I’ve encountered my first small business dilemma. Actually, it involves one of the advertisers on this site!
I received a check from an advertiser and cashed it on Saturday, June 7. On Friday, I got a letter from my bank that the money had been reversed and the check was unpaid.
NSF Fee. Here’s the mistake on my part – I was keeping the checking account at a zero balance and moving all the money to the savings account to earn interest. When they reversed the check, my account went negative, so my bank charged a fee to move some of the savings account money back to the checking account.
Ironically, I would never run my personal checking account down to zero; I’m not sure why I was running the business account any differently. I mistakenly put more trust into business customers.
Who was the advertiser?
I debated about whether or not to name the company that bounced the check. Then I thought of one of my favorite barbecue restaurants which posts unpaid checks on the wall. So here’s the first check to hang on my wall: the bounced check was from Text Link Ads .
For any of you that are publishers and use them as an advertiser, keep a close eye on your checks!
What I Learned
(and probably what I should have already known!) If you run your own small business, unfortunately it’s probably likely that you might have to deal with a bounced check from a customer. Learn from my mistakes:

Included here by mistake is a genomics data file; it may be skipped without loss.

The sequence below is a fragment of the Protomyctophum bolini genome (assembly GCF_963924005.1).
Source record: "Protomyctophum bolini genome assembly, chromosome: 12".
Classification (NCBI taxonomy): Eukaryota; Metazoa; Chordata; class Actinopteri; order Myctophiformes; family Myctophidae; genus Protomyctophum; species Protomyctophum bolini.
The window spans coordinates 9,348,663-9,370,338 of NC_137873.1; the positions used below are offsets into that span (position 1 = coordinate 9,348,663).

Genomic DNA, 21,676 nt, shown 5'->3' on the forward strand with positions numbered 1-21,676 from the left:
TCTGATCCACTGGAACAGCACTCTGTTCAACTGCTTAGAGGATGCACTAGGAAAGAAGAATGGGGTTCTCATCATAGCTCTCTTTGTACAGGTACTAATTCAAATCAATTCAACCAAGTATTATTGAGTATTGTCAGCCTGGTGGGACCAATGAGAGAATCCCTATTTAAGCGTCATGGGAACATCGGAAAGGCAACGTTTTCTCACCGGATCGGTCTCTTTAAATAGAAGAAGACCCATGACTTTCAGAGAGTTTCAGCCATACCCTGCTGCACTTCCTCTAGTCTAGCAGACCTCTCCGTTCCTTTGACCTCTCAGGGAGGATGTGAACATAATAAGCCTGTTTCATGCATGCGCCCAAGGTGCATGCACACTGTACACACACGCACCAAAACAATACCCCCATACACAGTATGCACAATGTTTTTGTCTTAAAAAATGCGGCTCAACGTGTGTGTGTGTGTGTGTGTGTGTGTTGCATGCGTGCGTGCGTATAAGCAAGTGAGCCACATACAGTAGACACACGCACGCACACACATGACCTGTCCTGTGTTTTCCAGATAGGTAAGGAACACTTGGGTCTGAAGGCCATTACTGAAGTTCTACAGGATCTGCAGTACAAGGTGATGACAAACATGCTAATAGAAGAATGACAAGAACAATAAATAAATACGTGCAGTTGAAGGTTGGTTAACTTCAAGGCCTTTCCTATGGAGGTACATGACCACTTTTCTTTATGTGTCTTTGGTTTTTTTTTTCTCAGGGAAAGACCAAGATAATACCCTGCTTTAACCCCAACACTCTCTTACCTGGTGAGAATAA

Keep money in your account. Keep a minimum amount in your business checking account to cover reversed checks. I was under the impression that with the Check 21  law, the check would be verified immediately. Jim at Blueprint for Financial Prosperity  informed me that “it’s not always immediate verification, even with check21.” Thanks Jim!
Establish a returned check fee. Our company has now implemented a $25 returned check fee to cover our costs.
What’s the Status?
I immediately called and sent an email to the company on Friday, and have yet to hear back what’s going on…
Update: On Tuesday afternoon, Bill Fish, a Co-Founder of Text Link Ads left this comment:
We sincerely apologize for the issue you encountered with your publisher check from Text Link Ads. Unfortunately, our headquarters in lower Manhattan was crippled with network outages at the end of last week. Due to the overwhelming amount of check fraud, we are forced to submit an electronic form with all check information to our bank each day. Due to the network outage, the form was not received for one day, and some checks were returned. I will have one of our representatives follow up with you immediately, and we will reissue the check as well as the applicable fees you might have been charged by the bank. Again, we greatly apologize for the inconvenience, and thank you for being a publisher of Text Link Ads.
I received an email from one of the representatives who has offered to send a replacement check and refund our bank fees.